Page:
Thursday, October 30, 2008

Kaus Keeps His Head

Slate's quadrennial exercise proving that just because you're open about it doesn't mean it's not embarrassing is up. Slate is voting 55-1 for Obama over McCain, with one additional vote for Bob Barr. With those numbers, it's getting hard to agree with founder Michael Kinsley:

No doubt it is true that most journalists vote Democratic, just as most business executives (including most media owners) vote Republican, though neither tendency is as pronounced as their respective critics believe.

Not "as pronounced" as our "critics believe"? You mean Sarah Palin thought it would be 56-1? How much more pronounced could it get? ...

Memo to Don Graham: As long as we're going with the O by a 55-1 margin, why not drop the now-ludicrous MSM-style pretense of non-partisanship and reap the financial rewards of partisanship that available on the Web-- like, say, the Huffington Post? ...

Shocked, Shocked for Barack! The cheapest out if your'e a previously McCain-friendly pundit who wants to endorse Obama is to say you like McCain but can't vote for him because you're revolted by his campaign. It's an out elaborately developed by Joe Klein at Time, and it's an out Anne Applebaum takes in Tuesday's WaPo. Applebaum claims she's not reacting against McCain's "campaign" but rather to "institutional" deterioration in his "increasingly anti-intellectual, no longer even recognizably conservative" party. But all the examples she cites come from his campaign (Palin) or campaigning that's not even his (Sean Hannity's anti-Obama telecasts).. ...

The problem with the "I'm repulsed" argument is that while it's eminently respectable it's unserious. The campaign will be over soon. There is no reason to think McCain has actually changed what he wants to do on, say, immigration. Applebaum doesn't offer even a speculative argument as to why, with the election safely behind him, President McCain would have to truckle to his party's anti-amnesty contingent. That's because he wouldn't. He'd be much more likely to make immigration the basis for his first and perhaps only foray into bipartisanship--in effect, truckling to the pro-legalization forces. Nor has McCain "spent the past four months running away" from his longstanding immigration position. He's spent the past two months reasserting it.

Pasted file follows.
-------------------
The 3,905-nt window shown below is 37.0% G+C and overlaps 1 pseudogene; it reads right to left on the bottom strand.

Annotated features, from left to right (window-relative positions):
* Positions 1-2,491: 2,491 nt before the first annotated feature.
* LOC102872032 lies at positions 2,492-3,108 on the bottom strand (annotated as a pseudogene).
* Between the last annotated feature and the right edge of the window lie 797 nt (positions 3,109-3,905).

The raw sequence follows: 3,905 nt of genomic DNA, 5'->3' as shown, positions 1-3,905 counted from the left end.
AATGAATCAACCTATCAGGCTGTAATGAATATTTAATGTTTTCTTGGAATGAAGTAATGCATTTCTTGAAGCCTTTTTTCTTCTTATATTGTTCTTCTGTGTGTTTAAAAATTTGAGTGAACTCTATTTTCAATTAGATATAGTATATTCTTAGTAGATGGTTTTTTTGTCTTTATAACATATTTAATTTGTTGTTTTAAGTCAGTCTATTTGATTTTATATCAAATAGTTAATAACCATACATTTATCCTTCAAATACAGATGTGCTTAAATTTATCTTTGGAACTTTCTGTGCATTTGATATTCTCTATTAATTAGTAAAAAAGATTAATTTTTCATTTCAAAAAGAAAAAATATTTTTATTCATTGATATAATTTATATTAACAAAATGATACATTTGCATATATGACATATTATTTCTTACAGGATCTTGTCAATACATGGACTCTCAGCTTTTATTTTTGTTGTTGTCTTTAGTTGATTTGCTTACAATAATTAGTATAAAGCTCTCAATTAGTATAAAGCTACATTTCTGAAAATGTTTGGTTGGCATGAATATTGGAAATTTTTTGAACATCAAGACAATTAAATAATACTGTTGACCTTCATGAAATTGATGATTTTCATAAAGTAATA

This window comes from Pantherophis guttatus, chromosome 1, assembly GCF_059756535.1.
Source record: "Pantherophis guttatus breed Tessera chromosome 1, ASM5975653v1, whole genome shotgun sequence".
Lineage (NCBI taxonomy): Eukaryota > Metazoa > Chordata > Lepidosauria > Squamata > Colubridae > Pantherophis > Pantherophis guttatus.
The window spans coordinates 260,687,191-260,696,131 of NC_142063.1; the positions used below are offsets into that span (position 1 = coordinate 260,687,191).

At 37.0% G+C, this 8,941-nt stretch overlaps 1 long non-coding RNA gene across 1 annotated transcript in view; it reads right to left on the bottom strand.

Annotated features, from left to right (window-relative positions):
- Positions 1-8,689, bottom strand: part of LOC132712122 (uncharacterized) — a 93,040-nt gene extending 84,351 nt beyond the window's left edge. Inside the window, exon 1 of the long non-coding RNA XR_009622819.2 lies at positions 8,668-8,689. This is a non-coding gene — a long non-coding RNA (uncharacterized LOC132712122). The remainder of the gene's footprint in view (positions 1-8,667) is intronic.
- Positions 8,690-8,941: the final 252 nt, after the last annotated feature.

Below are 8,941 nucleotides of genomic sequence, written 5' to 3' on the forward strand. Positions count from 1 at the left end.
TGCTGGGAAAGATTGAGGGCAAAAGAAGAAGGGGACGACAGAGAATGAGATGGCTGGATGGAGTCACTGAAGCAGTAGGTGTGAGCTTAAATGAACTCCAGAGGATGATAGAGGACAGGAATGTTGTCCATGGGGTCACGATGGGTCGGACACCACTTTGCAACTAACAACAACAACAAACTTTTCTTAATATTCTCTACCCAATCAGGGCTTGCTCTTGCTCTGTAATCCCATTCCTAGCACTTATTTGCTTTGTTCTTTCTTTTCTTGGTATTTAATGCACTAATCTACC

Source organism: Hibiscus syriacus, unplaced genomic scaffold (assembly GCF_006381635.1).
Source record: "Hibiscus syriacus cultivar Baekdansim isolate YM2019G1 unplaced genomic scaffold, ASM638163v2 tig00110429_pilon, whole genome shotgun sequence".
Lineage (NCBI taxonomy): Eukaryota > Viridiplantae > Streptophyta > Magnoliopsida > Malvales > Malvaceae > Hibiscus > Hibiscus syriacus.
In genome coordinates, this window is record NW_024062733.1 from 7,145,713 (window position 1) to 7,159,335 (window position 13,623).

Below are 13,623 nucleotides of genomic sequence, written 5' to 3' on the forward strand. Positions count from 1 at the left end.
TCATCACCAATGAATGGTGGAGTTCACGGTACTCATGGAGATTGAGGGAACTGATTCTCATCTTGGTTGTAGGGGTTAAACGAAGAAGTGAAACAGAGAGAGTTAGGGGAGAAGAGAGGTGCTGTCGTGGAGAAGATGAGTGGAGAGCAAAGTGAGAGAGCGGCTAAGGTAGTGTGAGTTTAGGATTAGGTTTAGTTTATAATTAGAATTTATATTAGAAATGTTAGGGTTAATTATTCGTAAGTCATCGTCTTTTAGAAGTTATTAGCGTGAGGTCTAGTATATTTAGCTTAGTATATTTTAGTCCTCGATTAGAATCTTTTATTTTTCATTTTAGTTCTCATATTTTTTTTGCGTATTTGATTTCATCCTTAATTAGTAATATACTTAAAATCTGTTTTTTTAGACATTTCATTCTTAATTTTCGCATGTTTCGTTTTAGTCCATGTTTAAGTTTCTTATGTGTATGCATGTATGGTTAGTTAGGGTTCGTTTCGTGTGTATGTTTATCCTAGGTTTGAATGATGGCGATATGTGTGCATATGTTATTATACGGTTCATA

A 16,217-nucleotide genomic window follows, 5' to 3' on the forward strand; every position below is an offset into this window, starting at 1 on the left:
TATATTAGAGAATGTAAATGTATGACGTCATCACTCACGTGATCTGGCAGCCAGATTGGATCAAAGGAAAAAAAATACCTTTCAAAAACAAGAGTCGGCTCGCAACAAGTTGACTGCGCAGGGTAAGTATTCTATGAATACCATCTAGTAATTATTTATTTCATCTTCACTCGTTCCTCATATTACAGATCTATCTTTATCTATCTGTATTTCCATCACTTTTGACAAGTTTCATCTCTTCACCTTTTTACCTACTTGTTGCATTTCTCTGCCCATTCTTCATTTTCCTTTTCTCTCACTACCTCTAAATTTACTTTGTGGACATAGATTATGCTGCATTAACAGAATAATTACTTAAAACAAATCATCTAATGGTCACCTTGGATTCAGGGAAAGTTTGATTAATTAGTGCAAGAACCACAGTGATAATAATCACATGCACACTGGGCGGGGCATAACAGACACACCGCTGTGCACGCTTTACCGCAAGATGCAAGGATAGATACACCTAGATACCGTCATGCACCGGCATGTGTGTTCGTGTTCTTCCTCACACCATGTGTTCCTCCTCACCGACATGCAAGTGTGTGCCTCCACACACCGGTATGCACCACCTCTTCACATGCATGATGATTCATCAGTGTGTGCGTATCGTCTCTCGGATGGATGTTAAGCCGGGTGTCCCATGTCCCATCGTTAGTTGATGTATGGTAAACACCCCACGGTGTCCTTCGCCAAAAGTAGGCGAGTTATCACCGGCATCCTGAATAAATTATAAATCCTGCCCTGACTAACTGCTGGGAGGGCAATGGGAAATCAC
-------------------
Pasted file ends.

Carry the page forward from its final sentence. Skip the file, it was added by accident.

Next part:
I think Applebaum knows this. She's not a fool. If she really thinks that McCain's pre-campaign immigration policies--or his budget policies, or his torture policies--are right for the country, then she should be for McCain. Even if he's trying to win by running anti-Ayers ads. Even if his supporters "repulse" her. It's hard to believe that this repulsion isn't a convenient cover for some unstated, perhaps unconscious, pro-Obama imperative (or maybe simply for the imperative to come to a decision). ...

If you're looking for evidence of a "Bradley"-like effect--in which preelection polls can be wildly off--one place to look is the polling on Ward Connerly's Civil Rights Initiative in Michigan. According to Connerly (in answer to an email query)

Some polls had us losing by 10 points the weekend before the election. We won by 16.

Results here. ... It seems clear, in that case at least, voters told pollsters the respectable PC answer they thought pollsters wanted to hear. ... Barack Obama was one of those campaigning (in radio spots) for the respectable PC side that lost.

Mickey Kaus, bringing a bit of reality to the campaign, for Slate Magazine

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